Poverty and the Differential Etiology of Violence

Here we use several approaches to assess the evidence regarding whether or not poverty can help us predict violence, above and beyond its predictive ability for crime in general. First, we look at a small set of studies that explicitly examine this issue. Second, we create a table of studies which report findings for both violent and nonviolent outcomes and compare those findings. Finally, we briefly compare “thugs” and “thieves” using National Youth Survey (NYS) data.


We attempted to identify all studies that would allow us to compare findings related to the “poverty-violence” relationship to those for poverty and nonviolent crime relationship. In this research area, this was limited to studies where authors elected to report correlations or multivariate statistical models which disaggregated the dependent variable (violent vs. nonviolent). We limited our scope to empirical studies and dissertations published 1980 - 2010 that include at least one measure of poverty or resource deprivation as an independent variable and which include separate dependent variables for violent and nonviolent offending. We expressly excluded studies with broader measures of individual SES in which indexes might include education or occupational prestige based on concerns about how to interpret those findings, but we did include studies where the indicator of poverty was used as a control variable in a model testing some other hypothesis. We employed a variety of search terms in the Criminal Justice Abstracts database to conduct our literature review. These included “violent,” “property,” or “violent AND property” and “poverty,” “disadvantage,” or “deprivation.” The major challenge with this type of review is that our primary criterion for inclusion is that the study reported findings for both a violent and nonviolent measure of criminality as dependent variables. However, no database allows the user to search by type of dependent variable, and the number of items with the term “poverty” or “disadvantage” is enormous. We created a long list of items for possible inclusion, after a careful review process, and narrowed that down 43 studies which were included in our tables.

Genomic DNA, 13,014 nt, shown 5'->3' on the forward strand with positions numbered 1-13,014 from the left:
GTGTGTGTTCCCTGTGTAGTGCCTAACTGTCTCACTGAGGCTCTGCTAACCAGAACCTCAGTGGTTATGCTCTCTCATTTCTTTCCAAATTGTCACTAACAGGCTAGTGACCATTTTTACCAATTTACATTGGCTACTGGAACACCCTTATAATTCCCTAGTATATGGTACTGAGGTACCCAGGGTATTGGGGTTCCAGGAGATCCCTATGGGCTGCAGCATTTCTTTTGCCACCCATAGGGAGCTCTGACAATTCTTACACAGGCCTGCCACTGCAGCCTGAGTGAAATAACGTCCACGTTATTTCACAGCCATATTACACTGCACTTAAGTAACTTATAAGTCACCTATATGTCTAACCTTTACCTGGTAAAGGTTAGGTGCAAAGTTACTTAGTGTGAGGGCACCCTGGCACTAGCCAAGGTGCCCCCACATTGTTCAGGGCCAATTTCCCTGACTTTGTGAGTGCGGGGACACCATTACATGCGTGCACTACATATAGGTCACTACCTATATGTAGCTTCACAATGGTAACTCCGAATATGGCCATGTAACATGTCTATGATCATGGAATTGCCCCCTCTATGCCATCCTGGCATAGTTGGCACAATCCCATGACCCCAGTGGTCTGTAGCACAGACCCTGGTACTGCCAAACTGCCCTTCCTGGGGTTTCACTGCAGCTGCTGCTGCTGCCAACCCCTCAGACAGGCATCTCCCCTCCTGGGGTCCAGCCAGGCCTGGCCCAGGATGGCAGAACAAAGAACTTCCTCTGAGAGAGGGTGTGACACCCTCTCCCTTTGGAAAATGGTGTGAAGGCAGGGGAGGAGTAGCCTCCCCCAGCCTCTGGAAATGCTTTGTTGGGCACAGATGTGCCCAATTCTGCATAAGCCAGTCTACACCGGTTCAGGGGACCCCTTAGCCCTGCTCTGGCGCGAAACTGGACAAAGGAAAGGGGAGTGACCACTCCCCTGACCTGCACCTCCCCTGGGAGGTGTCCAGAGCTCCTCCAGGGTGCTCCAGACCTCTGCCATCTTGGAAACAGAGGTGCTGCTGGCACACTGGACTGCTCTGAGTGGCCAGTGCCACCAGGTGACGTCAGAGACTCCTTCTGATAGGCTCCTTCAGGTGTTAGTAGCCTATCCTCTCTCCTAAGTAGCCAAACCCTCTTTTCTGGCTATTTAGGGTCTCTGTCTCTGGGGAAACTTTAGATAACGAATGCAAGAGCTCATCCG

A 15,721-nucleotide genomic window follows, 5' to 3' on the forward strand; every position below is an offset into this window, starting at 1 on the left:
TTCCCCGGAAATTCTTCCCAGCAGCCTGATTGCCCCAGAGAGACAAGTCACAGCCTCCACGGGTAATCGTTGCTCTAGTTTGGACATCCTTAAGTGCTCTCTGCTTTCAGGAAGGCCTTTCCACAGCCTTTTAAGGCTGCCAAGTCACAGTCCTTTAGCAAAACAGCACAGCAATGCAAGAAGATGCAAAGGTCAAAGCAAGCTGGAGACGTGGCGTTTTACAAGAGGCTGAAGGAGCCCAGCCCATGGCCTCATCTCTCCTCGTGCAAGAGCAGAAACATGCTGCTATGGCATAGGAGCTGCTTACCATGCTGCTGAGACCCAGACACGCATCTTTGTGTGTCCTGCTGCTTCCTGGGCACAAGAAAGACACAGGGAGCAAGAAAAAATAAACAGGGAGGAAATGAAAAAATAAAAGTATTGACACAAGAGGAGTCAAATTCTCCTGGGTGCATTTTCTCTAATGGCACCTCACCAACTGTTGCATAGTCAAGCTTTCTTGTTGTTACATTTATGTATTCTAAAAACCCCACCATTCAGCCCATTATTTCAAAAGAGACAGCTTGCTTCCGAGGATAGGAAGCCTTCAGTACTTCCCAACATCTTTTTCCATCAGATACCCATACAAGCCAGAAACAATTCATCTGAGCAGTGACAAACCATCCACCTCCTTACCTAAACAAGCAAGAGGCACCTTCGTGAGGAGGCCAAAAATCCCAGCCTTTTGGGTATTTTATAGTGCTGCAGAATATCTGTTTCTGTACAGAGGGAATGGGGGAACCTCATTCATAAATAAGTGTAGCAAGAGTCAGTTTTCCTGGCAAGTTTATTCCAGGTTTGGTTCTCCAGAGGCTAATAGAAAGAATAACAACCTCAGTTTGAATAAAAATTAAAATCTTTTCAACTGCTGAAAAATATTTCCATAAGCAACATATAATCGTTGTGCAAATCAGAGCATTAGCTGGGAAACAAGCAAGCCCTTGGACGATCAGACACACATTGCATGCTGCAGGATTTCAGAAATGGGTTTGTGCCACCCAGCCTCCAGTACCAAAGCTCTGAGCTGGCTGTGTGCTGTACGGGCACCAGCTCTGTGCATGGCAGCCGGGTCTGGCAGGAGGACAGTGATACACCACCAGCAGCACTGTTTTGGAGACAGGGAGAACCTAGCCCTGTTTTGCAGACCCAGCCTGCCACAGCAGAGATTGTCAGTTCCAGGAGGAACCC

Our appendix and table are divided into two sections. The first section includes studies that employ “standard” measures of poverty as independent or control variables (e.g., percent of the population living below the federally-defined poverty income level). The second section lists studies that employed index measures of resource deprivation or concentrated disadvantage; these indexes typically combine variables such as the percentage of families living below the poverty level, the percentage of female-headed households, the adult unemployment rate, and the percentage of the population that is Black, to name the most common constitutive items. Although the majority of studies use data from the United States, a few studies use data from Canada or Australia.

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